Traffic congestion a never-ending issue

In reality, urban areas and traffic congestion are issues that are never-ending, regardless of how advanced the country is.

27 Jan 2024 10:00am
Photo for illustrative purposes only.
Photo for illustrative purposes only.

London has clinched the top spot in the Global Traffic Scorecard 2022 as the city with the highest traffic congestion, followed by Chicago, Paris, Boston, and New York.

In 2022, a driver in the United Kingdom (UK) is estimated to have lost 156 hours stuck in traffic. This is nearly twice as long as Bangkok, which recorded an average time of 86 hours.

It is stated that UK drivers also lose £1,377 (RM8,200) in potential earnings due to the traffic congestion issue.

Many countries have implemented car-sharing campaigns (hitchhiking and carpooling) to reduce vehicles on the road.

The United States (US) in 1973 once provided special lanes for 'high-occupancy vehicles'.

The aim was to encourage residents to share rides. In order to access these special lanes, drivers would offer their vehicles for anyone to ride along.

Poland, in the past, also provided vouchers for the public who wanted to use carpool services. They could reserve any vehicle for a ride and pay for the service using vouchers.

More interestingly, in Cuba, traffic police dressed in yellow, known as Amarillos, patrol the entry and exit roads of its main cities to help the public find vehicles to ride along.

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Amarillos stop drivers who have empty spaces in their vehicles. Subsequently, these drivers are asked to pick up passengers heading in the same direction.

Nowadays, carpooling is losing popularity. The UK government, which once seriously considered mandating carpooling, has withdrawn its proposal.

For example, in London, the approach used is to reduce private vehicle movements, especially in crowded areas, through a congestion charge system. Private vehicles just for a stroll in London are now expensive.

Not only are parking fees expensive, ranging from £5 to £7 per hour (RM30-RM42 per hour), but there are also additional charges.

Vehicles entering areas designated as Congestion Zones between 7am and 6pm on weekdays and 12 noon to 6pm on weekends are charged £15 (RM90) per day.

If the payment is overdue by a day, the charge increases to £17.50 (RM105). Not just that, there are also areas designated as Low Emission Zone (LEZ) and Ultra Low Emission Zone (ULEZ).

Old vehicles with inefficient power engines and high carbon emissions are charged £12.50 per day. Most of them are vehicles registered before January 2006.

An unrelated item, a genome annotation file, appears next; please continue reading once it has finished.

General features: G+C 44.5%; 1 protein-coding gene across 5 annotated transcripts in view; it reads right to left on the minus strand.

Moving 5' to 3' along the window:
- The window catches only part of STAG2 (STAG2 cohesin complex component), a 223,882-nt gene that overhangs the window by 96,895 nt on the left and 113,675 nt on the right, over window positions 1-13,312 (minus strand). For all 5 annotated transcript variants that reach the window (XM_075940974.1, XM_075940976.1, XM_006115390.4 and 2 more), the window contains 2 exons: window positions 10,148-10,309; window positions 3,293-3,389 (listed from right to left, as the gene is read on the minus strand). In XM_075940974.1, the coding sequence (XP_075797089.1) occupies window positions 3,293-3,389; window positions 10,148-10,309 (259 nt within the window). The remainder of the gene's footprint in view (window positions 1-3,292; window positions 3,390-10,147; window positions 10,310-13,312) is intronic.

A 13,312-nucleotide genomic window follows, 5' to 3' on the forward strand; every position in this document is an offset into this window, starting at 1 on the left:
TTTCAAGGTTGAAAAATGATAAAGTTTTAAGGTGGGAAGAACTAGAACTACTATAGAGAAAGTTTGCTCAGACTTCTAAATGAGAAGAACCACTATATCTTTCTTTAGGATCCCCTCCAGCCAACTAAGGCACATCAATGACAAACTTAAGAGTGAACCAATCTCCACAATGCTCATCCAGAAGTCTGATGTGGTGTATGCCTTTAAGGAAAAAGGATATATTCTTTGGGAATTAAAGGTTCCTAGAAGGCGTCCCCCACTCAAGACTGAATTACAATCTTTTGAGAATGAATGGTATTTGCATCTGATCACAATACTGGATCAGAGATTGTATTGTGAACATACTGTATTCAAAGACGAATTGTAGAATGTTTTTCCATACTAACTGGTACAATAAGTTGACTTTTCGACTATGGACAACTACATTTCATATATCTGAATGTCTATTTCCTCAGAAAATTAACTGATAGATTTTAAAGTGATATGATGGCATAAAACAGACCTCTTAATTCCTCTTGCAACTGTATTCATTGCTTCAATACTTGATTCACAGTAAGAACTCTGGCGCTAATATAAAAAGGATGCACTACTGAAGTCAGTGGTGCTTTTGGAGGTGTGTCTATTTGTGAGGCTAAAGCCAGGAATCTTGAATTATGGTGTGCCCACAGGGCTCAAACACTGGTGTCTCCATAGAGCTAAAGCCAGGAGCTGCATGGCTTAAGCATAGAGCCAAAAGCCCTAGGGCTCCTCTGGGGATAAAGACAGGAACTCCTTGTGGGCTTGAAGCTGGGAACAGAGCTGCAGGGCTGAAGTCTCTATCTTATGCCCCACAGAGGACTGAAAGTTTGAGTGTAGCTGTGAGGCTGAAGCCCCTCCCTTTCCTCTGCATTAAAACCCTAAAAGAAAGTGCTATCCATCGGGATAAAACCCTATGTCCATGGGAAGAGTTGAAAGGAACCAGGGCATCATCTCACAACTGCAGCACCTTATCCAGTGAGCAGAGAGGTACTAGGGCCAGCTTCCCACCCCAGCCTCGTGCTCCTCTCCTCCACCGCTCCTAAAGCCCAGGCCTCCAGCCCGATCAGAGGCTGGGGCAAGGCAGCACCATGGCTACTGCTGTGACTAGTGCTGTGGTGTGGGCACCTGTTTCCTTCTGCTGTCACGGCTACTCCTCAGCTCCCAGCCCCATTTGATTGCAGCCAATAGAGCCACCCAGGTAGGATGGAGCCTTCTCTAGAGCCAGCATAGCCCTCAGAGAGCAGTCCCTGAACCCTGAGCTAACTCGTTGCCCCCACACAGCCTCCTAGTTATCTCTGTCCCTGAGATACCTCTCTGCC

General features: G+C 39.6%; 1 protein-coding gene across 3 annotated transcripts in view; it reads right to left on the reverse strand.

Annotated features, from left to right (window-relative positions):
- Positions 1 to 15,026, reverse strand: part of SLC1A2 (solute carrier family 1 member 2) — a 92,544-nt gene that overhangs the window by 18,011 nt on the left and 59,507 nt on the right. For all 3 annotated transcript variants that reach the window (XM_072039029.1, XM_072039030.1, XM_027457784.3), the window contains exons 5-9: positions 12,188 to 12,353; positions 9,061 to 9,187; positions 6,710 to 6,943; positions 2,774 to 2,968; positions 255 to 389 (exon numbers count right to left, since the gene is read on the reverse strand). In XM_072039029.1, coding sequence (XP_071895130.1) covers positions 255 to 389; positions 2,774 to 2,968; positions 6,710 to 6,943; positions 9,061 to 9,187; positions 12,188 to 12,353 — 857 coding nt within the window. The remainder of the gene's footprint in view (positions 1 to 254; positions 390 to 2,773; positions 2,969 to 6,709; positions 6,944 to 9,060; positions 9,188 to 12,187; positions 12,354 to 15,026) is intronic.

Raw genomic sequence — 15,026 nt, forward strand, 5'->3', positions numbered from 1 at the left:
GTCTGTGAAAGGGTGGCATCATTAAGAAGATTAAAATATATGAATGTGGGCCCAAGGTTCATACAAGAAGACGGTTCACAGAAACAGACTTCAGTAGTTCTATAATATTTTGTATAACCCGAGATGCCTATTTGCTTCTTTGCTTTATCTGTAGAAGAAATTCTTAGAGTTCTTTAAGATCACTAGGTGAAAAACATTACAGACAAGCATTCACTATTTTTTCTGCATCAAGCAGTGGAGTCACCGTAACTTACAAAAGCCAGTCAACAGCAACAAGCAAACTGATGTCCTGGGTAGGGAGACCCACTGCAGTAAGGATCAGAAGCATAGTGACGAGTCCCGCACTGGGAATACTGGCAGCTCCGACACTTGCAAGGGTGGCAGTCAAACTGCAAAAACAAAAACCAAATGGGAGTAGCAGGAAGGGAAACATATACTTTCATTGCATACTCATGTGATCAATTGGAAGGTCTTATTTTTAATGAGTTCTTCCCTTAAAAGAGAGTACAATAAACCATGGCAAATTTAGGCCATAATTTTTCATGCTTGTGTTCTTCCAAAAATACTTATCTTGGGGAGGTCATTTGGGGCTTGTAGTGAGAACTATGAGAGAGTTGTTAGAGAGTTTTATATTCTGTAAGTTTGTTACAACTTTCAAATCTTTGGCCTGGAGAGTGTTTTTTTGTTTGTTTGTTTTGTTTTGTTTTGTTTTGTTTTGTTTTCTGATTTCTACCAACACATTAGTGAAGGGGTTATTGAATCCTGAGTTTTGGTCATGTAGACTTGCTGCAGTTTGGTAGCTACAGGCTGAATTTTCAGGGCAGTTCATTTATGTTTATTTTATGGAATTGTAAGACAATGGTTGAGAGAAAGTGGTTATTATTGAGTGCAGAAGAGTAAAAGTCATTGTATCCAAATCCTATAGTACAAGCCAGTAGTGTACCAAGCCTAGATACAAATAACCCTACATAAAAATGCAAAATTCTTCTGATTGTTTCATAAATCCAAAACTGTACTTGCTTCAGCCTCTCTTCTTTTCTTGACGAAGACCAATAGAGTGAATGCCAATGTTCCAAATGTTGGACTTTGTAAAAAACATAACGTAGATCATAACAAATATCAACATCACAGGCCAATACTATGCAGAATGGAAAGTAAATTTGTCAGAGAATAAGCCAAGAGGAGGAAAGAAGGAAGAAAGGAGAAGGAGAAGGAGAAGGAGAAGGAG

Strangely, despite so many charges, London continues to face the same problem. The high ownership of private vehicles is often cited as the cause of congestion in the city.

However, this may not be entirely accurate. For example, private vehicle ownership in the UK is 491 vehicles per 1,000 people. This figure is much lower than Sweden (545) and Denmark (540), which rarely face road congestion problems.

In Copenhagen, Denmark, for instance, the trend of cycling became popular in the early 1900s. However, with a strengthening economy, the ability to own private vehicles also increased.

Car ownership became higher, and cycling on the roads became very risky. It was only after the 1973 world oil crisis that they realised the importance of returning to cycling. The government was urged to provide a bicycle-friendly road system.

Now, with increasingly narrow motor vehicle lanes, half of Copenhagen's population chooses to cycle for commuting.

More interestingly, journalist Jirka Pasz, who has written extensively about his cycling experiences, found that Copenhagen residents themselves acknowledge that because of their daily cycling routine, their lives are now much happier.

In reality, urban areas and traffic congestion are issues that are never-ending, regardless of how advanced the country is.

What is certain is that expanding road and highway networks to reduce traffic congestion has never been listed as their preferred solution.

*Wan Izar Haizan is a PhD student at the Environmental Policy Centre, Imperial College London. She is a novelist with the pen name Michiko Ohara. The views expressed in this article are the author's own and do not necessarily reflect those of Sinar Daily.